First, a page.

It has three independent axis much like all the other heads mentioned in this article. What you will not see is two independent panning sections like you saw in the head mentioned above. Not a big deal for most but if it is, well, you may want to look elsewhere. Although you do have have bubble levels on each axis that work really well.
A quick-release plate is included in the purchase, so you don't have to worry about purchasing that separately.
What I meant earlier about them forgetting where they came from... Comes down to quality control.
As a company gets larger and more well-known - if they aren't careful, they can assume that their success will continue regardless of the quality of the product. This may just be the case with Manfrotto.
You see, about 15 years ago manfrotto made top of the line camera accessories. There really wasn't much else on the market at the price point and quality. This is the main factor and reason why they're so popular today. But as years have gone on and their demand increased their quality decreased.
This is the main reason I do not recommend or use a single Manfrotto product other than this. Now mind you, I have owned many of their tripods, monopods, light stands, and everything in between. When I first entered photography, I knew I needed good equipment, followed the crowd and price point, and assumed that Manfrotto made top-tier products. This really isn't the case anymore today.
Manfrotto has a great way of presenting you with a great product when you receive it. That product may last you quite some time. But as the product starts to wear and you take note in taking the steps to absorb a return or a warranty claim, you'll find that either has expired.
The main negative about this is between the three and five-year mark. the teeth on the gears will be worn to the point where it's just too sloppy to use. Don't expect to send it in get it fixed and get it back in a timely manner because you won't.
This may lead to you buying a second one, which may lead to that second one being a failure to begin with. This is due to the fact that the quality control of individual geared heads isn't where it should be for a company of this caliber. I currently have two of them which I do not use and have not used in the last year and a half. They were great up to year 3.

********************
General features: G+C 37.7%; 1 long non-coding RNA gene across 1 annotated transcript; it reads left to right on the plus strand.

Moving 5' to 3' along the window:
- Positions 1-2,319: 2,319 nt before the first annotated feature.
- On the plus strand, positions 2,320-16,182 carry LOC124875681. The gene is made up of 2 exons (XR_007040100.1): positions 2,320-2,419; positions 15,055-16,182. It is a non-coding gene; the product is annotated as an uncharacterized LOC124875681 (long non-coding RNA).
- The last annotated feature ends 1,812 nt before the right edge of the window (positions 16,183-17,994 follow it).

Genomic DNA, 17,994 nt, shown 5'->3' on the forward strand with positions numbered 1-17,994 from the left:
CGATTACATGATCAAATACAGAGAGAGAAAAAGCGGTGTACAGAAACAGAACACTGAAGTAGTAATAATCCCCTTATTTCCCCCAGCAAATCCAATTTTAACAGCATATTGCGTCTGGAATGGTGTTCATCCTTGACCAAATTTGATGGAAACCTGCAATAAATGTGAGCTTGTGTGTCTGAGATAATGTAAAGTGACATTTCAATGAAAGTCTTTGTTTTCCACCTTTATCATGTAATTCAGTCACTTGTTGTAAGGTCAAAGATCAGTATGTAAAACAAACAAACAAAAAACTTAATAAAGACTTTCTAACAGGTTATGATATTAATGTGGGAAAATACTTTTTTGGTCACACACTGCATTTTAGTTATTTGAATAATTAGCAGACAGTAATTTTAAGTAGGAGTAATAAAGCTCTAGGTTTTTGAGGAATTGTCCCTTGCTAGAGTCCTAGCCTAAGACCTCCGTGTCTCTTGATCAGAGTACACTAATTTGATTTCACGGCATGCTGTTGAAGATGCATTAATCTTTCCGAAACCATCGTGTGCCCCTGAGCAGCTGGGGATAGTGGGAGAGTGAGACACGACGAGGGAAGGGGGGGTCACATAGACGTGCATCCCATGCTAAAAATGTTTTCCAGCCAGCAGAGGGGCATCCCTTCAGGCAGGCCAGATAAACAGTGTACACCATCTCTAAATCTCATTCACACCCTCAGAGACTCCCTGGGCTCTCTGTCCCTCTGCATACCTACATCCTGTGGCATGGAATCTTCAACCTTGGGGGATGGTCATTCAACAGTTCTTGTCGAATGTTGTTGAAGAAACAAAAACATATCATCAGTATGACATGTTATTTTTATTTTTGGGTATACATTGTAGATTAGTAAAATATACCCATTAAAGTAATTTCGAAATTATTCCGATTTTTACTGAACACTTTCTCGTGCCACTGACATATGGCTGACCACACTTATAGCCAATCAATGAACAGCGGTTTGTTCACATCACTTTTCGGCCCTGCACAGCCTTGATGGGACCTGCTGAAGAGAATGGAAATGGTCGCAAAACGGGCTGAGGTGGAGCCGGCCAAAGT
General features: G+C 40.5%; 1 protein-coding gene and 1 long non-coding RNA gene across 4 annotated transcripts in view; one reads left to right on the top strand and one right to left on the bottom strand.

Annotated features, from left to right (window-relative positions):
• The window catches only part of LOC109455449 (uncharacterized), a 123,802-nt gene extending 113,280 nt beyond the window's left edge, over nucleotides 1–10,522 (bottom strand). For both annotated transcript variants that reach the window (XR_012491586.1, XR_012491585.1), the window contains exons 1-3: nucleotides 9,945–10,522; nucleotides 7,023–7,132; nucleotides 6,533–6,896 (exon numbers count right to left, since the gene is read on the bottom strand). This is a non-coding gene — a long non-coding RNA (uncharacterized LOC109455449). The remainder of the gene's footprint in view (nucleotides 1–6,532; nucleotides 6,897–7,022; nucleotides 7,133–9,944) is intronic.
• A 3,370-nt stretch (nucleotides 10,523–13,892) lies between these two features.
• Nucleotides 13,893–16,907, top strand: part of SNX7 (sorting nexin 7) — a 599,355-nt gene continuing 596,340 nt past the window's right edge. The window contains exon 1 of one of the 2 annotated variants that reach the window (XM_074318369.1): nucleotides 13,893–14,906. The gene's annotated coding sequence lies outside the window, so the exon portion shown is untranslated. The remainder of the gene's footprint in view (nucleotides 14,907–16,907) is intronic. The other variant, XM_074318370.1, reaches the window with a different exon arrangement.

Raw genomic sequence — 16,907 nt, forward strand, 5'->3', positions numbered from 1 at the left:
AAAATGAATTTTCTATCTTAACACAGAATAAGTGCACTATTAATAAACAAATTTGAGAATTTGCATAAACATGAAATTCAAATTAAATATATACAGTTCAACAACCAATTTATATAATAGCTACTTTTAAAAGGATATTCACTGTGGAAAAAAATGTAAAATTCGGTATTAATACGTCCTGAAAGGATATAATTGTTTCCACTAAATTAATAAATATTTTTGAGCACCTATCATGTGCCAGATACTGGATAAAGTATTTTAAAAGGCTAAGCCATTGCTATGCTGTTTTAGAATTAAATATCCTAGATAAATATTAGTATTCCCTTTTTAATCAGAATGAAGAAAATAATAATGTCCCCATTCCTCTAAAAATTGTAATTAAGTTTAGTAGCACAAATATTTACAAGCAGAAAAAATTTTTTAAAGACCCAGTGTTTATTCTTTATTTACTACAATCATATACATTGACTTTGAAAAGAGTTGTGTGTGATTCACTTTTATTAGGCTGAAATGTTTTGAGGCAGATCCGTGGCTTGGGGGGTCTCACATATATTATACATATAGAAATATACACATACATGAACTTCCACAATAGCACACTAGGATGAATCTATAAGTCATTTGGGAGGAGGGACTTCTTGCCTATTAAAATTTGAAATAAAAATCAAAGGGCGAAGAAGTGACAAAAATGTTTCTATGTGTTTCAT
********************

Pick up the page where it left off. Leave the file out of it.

With that being said, this is the heaviest geared head on this list, coming in at 2.7 pounds.
I know I was bashing on manfrotto there quite a bit. I apologize if it came over strongly as such.
With that being said it isn't the worst geared head on the market. It will pay itself off very quickly seeing as the price point is slightly north of $300. It isn't a lot to pay for something that should last you no less than three years.
If you're OK with knowing that you'll have to replace it within the next three to five years and that's not a big deal for you I say go for it. The likelihood of you receiving a dud is pretty low compared to other companies and I wouldn't make that a determining factor going forward.
The Leofoto G2 is the most affordable geared head on this list.
Leo photo is a solid brand that makes excellent tripod legs in various other camera accessories. They are pretty well known in the space and deliver excellent products for their age and price.